How to draw with charcoal : What makes charcoal drawing so fascinating?

If graphite’s use in art seems relatively recent (17th century), charcoal’s seems to be much more deeply ingrained in the past. Look at the beautiful drawing of a bison in the cave of Niaux here below to get an idea of the virtuosity of our prehistoric predecessors. Raw, coarse, obscure, velvety, unforgiving, shamanic, spiritual, charcoal is certainly a god of the underground. No wonder it has been used so often to depict awe-inspiring religious scenes in the history of drawing.

Of course, our modern world has done much in the way of demystifying charcoal and making it “just a residue of burning wood”. But is it really just that? For us artists, it seems it can only be a sacred tool. After all, is the charcoal drawing done today, with all its apparent meaningless intentions, very different to that drawing of a bison? I think not. We have the same urge of getting in touch with our deep and shadowy soul. So let’s have a look at charcoal in more detail and see if we can bring back our roots to the surface.  

A few remarks on this useful article. It is not true as it is said that graphite is for detailed exact work and charcoal for expressive work. Charcoal is actually better adapted to exact and very realist work, it just takes more time to master. And it doesn’t have as much drawbacks than graphite.

This charcoal drawing is a at least 14000 years old. It might be that charcoal drawing itself is much older than that. What does that tell you about charcoal as an art? It has been here for so long that it will probably be here for ever.

The truth is something that burns. It burns off dead wood. And people don’t like having the dead wood burnt off, often because they’re 95 percent dead wood.” Jordan Peterson. Once you’re done, save the burnt wood for drawing.

How to draw with charcoal n°1 : What's the best advantage of charcoal for drawing?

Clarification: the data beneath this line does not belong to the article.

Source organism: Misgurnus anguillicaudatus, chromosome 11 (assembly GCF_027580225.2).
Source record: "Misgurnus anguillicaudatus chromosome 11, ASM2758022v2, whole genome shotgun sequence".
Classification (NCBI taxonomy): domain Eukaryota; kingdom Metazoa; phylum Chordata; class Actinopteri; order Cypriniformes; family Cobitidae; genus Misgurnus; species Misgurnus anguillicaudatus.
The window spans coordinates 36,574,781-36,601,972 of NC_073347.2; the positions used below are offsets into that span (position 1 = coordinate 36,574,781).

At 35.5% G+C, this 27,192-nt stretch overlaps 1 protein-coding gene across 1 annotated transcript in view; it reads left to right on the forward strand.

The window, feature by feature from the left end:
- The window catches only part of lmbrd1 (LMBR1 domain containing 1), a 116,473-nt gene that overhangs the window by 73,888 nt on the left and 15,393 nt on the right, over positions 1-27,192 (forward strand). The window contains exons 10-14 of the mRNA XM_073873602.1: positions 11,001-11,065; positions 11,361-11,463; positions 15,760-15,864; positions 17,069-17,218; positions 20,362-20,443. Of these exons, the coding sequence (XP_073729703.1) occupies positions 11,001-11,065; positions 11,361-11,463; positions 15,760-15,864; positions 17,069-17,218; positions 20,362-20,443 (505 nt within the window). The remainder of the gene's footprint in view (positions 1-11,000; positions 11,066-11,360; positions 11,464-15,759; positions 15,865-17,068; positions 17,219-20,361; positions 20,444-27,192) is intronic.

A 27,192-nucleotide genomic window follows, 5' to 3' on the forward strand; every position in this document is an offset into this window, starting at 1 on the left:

Charcoal is a lot darker than graphite. If you’ve used graphite a lot, this will immediately pop to your eyes as soon as you draw with charcoal. But if you don’t have any experience, you might not notice how this at all. In fact, charcoal will get you much closer to those realistic rich black shadows that are seen in nature.

An interesting experiment you can conduct is to fill an empty square with a soft charcoal pencil. Make the fill as dark as you can without damaging the paper. Then repeat the same experience with a soft graphite pencil. You will see how desperately long it takes to build the graphite compared to charcoal and how lighter the end result is.

The video presents one of the darkest pencils I know. But you don’t have to use this one to get very dark. You can use General’s charcoal pencils. Also don’t forget that the Primo pencil is thicker than other pencils and won’t sharpen in usual pencil sharpeners. This video is great because there is a comparison between several brands of charcoal and graphite pencils.

How to draw with charcoal n°2 : Should I use charcoal sticks or charcoal pencils?

Vine or willow charcoal batons, the ones closest to what artists used in the past, don’t have any binder added which makes them it very messy and difficult to control. They can be erased very easily but at the same time they generate a lot of excess charcoal (debris) and don’t stick to the fabric of the paper. While I encourage light drawing for preliminary stages of drawing, I still think mastery of vine charcoal is too difficult for the beginner. That also applies to sketching.

Therefore, I recommend compressed charcoal in pencil form such as General’s charcoal. The binder in them makes them much more adherent to the paper surface. They need to be sharpened regularly with a pencil sharpener to allow control of the marks made on the paper. Some artists prefer sharpening them by hand into “a needle”, which in my view is a waste of time because there are pencil sharpeners that do the job just as good.

The brand most artist use in the US. In Europe these pencils are very hard to find. The best way to get them is on the Internet. I used to buy mine at Sennelier or Boesner shops at very expensive prices. You can find them on Amazon but the cheapest store I’ve found yet is this French store : Les Papiers de Lucas.

This is also a General brand pencil. I’ve found it to be very similar to the General’s charcoal. In Europe, they’re very hard to find and more expensive. You can buy them on Sennelier but your best bet is try to buy the 6 piece Primo Euro Blend charcoal kit which has a B, 3B, HB and a white pencil.

This brand is very fashionable in the American ateliers in Italy. In my experience, B and HB Nitram are harder, warmer and less dark than General’s Charcoal (2B, 4B and 6B). H Nitram is so hard that it barely makes any difference on the paper. In my view, Nitram sticks are more suited to the refined parts of the drawing and can be combined with General’s pencils.

In this video, the artist demonstrates how Nitram charcoal blends more nicely than vine or willow charcoal.